'But then,' the man said 'what's the use? what can you do?' Stefano didn't know if the man was meaning him.

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'Can we buy something to eat somewhere?' he said.

All the trees on both sides of the road had a short piece of cord tied around them about two feet from the ground and he wanted to ask what the cord was for.

'I am hungry.' he said.

The road was dead. Lying there with nothing and nobody. Just the sun and them and the fields and the trees. Then they went through a group of houses and the houses were empty, and the windows were like eye-sockets in calcinated skulls.

'They've bombed it here.' Stefano said.

'If they'd only put it off for two years;' the man said 'if only they hadn't pushed me into marriage then, he might have just been your age and he'd have been all right. He isn't much older than you, you know?'


'My boy is not much older than you: he's just a child. I don't know why they took him away.'

'You mean your son is in the army. '

'This rotten, bloody war.' the man said 'If they've killed him, I don't know what I'll do.'

And now Stefano was seeing 'his boy' in a different light. The man was slightly mad. Stefano kept being hungry and the bumps, with his empty stomach, made him feel sick. He'd have wanted the man to stop, but the way he never answered made him wonder whether there would be any use in telling him.

'Ehi.' Stefano said at last 'Planes; I think they are planes.' and he pointed out of the window to his right.

The man jammed the brakes and stopped his truck and jumped out without bothering about Stefano and ran to the other side of the road and into the ditch.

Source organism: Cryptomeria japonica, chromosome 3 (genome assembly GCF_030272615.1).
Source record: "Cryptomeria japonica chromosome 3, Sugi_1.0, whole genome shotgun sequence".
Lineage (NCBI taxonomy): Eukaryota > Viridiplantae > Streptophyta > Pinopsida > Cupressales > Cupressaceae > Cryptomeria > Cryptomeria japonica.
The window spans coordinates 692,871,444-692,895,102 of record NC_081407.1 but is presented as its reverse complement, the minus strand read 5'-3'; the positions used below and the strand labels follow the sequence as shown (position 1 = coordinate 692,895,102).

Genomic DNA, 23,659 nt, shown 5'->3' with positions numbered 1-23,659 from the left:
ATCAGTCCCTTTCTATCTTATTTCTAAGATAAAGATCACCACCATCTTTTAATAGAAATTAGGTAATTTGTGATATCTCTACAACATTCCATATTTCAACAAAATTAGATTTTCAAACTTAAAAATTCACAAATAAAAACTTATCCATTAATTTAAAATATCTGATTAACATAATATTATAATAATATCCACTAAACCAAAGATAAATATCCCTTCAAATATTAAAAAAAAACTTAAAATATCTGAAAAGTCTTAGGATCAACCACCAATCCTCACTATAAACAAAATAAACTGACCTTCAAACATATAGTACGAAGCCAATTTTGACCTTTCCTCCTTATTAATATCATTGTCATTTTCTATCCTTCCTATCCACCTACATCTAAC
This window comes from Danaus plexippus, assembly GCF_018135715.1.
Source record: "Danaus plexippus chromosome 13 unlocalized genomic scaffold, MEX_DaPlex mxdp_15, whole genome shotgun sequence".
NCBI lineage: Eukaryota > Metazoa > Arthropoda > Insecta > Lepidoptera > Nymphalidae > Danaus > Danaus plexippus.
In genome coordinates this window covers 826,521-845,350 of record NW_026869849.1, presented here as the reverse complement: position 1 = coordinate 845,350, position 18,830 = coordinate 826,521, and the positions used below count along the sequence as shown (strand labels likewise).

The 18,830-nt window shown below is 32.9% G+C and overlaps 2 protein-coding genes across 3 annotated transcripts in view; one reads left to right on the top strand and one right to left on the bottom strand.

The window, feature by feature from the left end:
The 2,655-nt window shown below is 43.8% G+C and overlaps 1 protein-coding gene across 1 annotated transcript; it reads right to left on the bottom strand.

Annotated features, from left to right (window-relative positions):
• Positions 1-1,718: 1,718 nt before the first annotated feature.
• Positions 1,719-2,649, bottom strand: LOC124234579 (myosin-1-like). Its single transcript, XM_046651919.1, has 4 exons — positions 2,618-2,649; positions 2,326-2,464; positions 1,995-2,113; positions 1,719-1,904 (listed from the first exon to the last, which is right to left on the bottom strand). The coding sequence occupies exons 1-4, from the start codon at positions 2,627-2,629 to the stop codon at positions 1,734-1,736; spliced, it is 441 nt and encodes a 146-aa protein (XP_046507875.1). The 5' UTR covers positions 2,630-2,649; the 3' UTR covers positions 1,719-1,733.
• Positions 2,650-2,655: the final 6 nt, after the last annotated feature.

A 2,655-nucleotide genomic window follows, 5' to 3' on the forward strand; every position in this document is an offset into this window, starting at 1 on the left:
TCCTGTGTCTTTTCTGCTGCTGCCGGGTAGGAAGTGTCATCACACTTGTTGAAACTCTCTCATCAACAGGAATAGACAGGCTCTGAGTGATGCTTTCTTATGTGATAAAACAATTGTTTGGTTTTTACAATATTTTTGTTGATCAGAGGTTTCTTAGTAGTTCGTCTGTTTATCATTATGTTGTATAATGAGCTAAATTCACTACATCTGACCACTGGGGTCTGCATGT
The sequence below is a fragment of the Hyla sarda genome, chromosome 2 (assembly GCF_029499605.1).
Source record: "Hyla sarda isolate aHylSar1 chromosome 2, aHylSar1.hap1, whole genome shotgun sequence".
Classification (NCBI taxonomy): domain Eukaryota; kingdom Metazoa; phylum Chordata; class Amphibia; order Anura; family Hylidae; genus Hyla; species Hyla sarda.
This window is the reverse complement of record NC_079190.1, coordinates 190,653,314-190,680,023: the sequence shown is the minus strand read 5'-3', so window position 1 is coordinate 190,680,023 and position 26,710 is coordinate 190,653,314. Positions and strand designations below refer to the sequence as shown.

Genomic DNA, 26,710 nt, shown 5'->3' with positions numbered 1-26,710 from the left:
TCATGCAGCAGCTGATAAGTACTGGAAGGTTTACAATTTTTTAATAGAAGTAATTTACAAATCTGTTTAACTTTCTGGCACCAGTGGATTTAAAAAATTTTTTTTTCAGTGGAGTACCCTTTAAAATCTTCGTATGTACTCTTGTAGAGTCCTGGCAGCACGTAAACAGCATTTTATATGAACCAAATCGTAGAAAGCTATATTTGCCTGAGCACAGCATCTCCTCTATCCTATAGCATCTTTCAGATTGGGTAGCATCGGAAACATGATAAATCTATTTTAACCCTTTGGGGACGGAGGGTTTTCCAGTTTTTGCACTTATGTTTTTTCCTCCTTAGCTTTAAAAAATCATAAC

There had been wisps of clouds in the sky and Stefano now realized he had mistaken them for planes coming in stupidly against the sun, from the Tyrrhenian sea. He, too, had come out on the road but did not go down on the ground. He strained his eyes at the clouds and nearly wished they were planes after all, now. Then he thought that, at least, that had shaken the man out of his blubbering, dispirited recollecting.

The man, in the end, came back and cursed him. 'Where the hell did you see the damn planes?' he said.

'I thought ... ' and Stefano pointed at the sky and the sky was beautiful. 'Look,' he said 'look. I thought they were there.'

The man muttered something and bent to stir the charcoal in the burner. He made a noise of old pokers on the grate of an old fireplace. An odd noise, there, on that road, lying dead and getting lost in the distance, with the dryness and greyness of a long silver ribbon, and rising slightly until it curved to the right and disappeared.

The air above the charcoal burner was dancing and stirring. The man stoked the burner with two shovelfuls of fuel he took from a box on the running-board, and then took Stefano's suitcase down from the tray and dropped it on the road.

'What is it?' Stefano said.

'Nothing.' the man said 'I've got a feeling. When I was there in the ditch, thinking of the planes, I knew there was something wrong. I can't take you any further.'

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'Look.' Stefano said 'Look here ... '

'Shush ... It's no use talking; I know what I've got to do. You'll have to walk.'

'Have you got something to eat. I am starving. Mind you, I'd pay.'

The man went into the cab and handed him some bread and cheese but did not want any money. 'No,' he said 'I'd like to help you. I'm sorry it's like this.'

'Well, thank you. Good bye.'

The small truck took off painfully and was soon gone and Stefano wished he had not thought his disrespectful thoughts about it.